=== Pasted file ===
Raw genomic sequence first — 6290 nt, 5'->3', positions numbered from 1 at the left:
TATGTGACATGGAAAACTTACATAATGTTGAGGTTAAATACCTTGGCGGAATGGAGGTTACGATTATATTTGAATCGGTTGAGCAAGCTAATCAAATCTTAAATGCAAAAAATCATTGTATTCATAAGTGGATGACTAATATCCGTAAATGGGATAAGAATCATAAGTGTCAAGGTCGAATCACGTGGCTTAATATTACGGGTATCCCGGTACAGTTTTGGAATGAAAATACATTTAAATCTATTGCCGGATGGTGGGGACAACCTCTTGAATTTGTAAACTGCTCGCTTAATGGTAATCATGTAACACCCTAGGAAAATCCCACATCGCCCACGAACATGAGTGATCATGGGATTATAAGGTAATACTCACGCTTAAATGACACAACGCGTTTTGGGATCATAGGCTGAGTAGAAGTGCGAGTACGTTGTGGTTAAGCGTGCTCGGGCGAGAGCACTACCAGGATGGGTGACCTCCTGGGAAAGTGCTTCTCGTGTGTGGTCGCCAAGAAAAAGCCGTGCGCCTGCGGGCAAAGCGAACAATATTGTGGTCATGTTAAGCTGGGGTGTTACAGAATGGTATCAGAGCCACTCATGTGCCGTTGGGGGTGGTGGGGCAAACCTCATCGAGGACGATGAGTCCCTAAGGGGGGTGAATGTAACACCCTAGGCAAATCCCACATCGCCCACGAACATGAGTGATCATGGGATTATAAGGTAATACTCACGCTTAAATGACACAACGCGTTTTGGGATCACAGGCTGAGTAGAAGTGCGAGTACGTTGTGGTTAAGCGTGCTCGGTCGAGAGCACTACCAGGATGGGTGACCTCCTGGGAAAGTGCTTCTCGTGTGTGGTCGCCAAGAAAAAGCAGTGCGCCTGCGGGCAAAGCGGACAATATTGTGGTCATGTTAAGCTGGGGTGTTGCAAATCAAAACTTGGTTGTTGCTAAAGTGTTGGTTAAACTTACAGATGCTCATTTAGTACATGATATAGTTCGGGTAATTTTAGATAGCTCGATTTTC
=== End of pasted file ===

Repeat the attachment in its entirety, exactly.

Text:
Raw genomic sequence first — 6290 nt, 5'->3', positions numbered from 1 at the left:
TATGTGACATGGAAAACTTACATAATGTTGAGGTTAAATACCTTGGCGGAATGGAGGTTACGATTATATTTGAATCGGTTGAGCAAGCTAATCAAATCTTAAATGCAAAAAATCATTGTATTCATAAGTGGATGACTAATATCCGTAAATGGGATAAGAATCATAAGTGTCAAGGTCGAATCACGTGGCTTAATATTACGGGTATCCCGGTACAGTTTTGGAATGAAAATACATTTAAATCTATTGCCGGATGGTGGGGACAACCTCTTGAATTTGTAAACTGCTCGCTTAATGGTAATCATGTAACACCCTAGGAAAATCCCACATCGCCCACGAACATGAGTGATCATGGGATTATAAGGTAATACTCACGCTTAAATGACACAACGCGTTTTGGGATCATAGGCTGAGTAGAAGTGCGAGTACGTTGTGGTTAAGCGTGCTCGGGCGAGAGCACTACCAGGATGGGTGACCTCCTGGGAAAGTGCTTCTCGTGTGTGGTCGCCAAGAAAAAGCCGTGCGCCTGCGGGCAAAGCGAACAATATTGTGGTCATGTTAAGCTGGGGTGTTACAGAATGGTATCAGAGCCACTCATGTGCCGTTGGGGGTGGTGGGGCAAACCTCATCGAGGACGATGAGTCCCTAAGGGGGGTGAATGTAACACCCTAGGCAAATCCCACATCGCCCACGAACATGAGTGATCATGGGATTATAAGGTAATACTCACGCTTAAATGACACAACGCGTTTTGGGATCACAGGCTGAGTAGAAGTGCGAGTACGTTGTGGTTAAGCGTGCTCGGTCGAGAGCACTACCAGGATGGGTGACCTCCTGGGAAAGTGCTTCTCGTGTGTGGTCGCCAAGAAAAAGCAGTGCGCCTGCGGGCAAAGCGGACAATATTGTGGTCATGTTAAGCTGGGGTGTTGCAAATCAAAACTTGGTTGTTGCTAAAGTGTTGGTTAAACTTACAGATGCTCATTTAGTACATGATATAGTTCGGGTAATTTTAGATAGCTCGATTTTC